Thursday, January 12, 2012

December 14, 1897

From: Helen A. Reardon, South Natick, MA
To: Frank Gleasure, The Square, Listowel, County Kerry, Ireland

My Dear Frank,

I think I must owe you a letter, for I am so busy all the time, I generally owe everyone I write to one.

First, we wish you all a Merry and Happy Christmas, and you will have it I trust if you are all well.

How is the stamp collecting progressing?  Did you get the little magazine I subscribed for to be sent to you?  I have sent for a new catalogue and hope they will send me a few stamps for a premium.  I should think you might get hold of some old ones at your grandfather's.  No matter what they are.  Save them all and duplicates are good to exchange.  Everything is about the same as when I last wrote.  The Burr boys are getting to be six footers and the other boys are keeping up.  John Foster is a beauty.  He wears short pants still and is nearly six feet.  He is in the eighth grade and they can scarcely tolerate him.  We have a new principal, a Mr. Blanchard, who is very nice, much more social than Mr. Emerson and very strict.  The scholars like him though.  John's life is miserable through, being obliged to mind.

Mr. Alfred Hartwell has built a nice new house near Miss Hartwell's.  He is on here now, on account of the annexation of the Sandwich Islands.  He is very much in favor of annexation.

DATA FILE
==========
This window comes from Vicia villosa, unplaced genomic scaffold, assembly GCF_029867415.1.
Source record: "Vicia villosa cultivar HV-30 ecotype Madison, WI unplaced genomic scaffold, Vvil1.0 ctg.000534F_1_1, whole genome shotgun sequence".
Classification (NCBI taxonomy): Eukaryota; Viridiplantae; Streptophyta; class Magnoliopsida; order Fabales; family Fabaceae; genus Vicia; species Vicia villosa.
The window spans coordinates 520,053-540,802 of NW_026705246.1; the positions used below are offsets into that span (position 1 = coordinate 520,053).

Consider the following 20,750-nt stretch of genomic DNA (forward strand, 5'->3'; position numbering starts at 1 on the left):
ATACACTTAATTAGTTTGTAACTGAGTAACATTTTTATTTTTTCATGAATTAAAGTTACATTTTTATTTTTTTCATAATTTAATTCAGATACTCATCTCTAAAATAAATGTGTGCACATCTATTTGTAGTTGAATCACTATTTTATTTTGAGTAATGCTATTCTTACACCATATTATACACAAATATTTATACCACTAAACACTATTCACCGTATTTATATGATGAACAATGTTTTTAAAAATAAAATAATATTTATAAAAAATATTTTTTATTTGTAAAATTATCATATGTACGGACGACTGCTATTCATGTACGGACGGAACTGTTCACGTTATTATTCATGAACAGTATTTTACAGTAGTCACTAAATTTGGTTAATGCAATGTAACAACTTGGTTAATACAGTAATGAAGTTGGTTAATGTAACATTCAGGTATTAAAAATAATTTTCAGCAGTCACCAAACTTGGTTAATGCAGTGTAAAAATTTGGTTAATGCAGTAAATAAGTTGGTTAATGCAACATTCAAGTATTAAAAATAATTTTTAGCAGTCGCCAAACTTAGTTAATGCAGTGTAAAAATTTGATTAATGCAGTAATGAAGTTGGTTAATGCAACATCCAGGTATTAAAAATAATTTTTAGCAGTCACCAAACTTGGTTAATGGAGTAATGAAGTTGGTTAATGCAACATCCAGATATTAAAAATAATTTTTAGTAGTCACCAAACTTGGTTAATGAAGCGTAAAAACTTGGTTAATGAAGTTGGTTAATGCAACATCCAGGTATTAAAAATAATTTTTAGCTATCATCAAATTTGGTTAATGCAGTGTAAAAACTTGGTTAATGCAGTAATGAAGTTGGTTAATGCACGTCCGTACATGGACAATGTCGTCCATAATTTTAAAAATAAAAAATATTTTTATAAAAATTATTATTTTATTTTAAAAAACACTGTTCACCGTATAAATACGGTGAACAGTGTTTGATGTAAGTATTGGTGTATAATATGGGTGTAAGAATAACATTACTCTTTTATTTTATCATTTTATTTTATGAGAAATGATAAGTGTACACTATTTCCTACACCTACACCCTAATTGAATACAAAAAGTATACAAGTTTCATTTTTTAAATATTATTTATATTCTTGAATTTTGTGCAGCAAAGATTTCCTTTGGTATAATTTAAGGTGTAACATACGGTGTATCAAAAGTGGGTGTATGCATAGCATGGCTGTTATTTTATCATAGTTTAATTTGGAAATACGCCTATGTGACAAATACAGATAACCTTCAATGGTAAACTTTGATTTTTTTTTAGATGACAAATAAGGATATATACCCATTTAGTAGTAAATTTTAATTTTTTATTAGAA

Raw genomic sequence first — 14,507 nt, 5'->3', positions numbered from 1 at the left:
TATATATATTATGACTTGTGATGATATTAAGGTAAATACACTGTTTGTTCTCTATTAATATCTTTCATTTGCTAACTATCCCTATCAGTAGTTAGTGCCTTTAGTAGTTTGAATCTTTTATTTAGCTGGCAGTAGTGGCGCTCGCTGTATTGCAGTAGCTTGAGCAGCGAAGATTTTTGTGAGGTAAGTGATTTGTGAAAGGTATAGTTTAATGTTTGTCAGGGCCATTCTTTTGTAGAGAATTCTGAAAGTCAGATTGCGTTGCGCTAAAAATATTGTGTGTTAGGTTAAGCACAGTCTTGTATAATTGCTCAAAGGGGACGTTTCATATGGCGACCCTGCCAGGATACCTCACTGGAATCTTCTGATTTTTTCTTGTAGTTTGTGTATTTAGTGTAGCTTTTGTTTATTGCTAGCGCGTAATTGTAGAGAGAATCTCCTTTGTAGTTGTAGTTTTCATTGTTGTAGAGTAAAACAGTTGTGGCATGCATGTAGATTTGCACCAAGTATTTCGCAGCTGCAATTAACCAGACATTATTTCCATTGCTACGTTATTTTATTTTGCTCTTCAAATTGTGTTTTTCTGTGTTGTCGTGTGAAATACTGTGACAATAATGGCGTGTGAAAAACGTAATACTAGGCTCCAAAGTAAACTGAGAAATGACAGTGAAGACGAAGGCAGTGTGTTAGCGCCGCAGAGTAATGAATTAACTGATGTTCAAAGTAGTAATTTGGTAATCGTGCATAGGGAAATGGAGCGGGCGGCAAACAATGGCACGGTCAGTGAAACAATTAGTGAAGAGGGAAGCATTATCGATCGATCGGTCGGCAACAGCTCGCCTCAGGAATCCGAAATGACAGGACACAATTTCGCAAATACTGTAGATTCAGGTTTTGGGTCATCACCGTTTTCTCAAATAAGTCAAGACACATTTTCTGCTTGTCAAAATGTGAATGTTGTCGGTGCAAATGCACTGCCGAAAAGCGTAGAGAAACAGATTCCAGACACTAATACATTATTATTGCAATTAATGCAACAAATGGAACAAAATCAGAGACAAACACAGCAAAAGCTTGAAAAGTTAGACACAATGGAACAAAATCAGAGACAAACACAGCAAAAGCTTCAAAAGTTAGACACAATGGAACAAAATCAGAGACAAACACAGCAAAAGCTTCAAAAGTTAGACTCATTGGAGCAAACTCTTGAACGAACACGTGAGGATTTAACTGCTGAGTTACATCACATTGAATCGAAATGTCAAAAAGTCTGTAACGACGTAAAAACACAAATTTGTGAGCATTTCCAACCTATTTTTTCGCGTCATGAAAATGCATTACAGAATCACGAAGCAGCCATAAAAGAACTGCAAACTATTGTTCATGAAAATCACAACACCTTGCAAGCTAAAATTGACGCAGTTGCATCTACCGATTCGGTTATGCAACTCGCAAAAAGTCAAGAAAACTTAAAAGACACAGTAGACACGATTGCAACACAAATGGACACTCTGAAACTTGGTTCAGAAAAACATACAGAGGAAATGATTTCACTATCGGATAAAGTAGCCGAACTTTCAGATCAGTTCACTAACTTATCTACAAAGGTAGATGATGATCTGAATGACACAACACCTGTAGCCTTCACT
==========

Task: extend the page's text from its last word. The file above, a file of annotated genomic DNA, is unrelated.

You would like the work in drawing now.  We use water colors and ink drawings and the scholars do beautiful work.

We have had two light snowstorms, but the ground is bare now and not frozen.  Schools closes the 17th of Dec. for two weeks.

I will send a photograph of your old home.  It makes us all sad to pass by there.  Mr. Daniels and the neighbors are all the same.  The cement mill has changed hands and young George Foster was dropped from the workman.  We expect nothing but old George will have to go too.  Little Ned Daniels is very bright in school.  He can read quite difficult reading right off.

I wish it was possible to fill all your pockets with American oranges and candies at Christmas.  How is Annie, and how does she spend her time.  We shall think of you all and will be glad to know how you are prospering.  The papers are prophesying better times here.  There are many people idle now.  There are five thousand working-people (men) idle in Boston alone.  And many people are idle here too, but we hope for better times.

Ella sends her love to you all as I do also.  Write very soon.

Your sincere friend,

Helen A. Reardon

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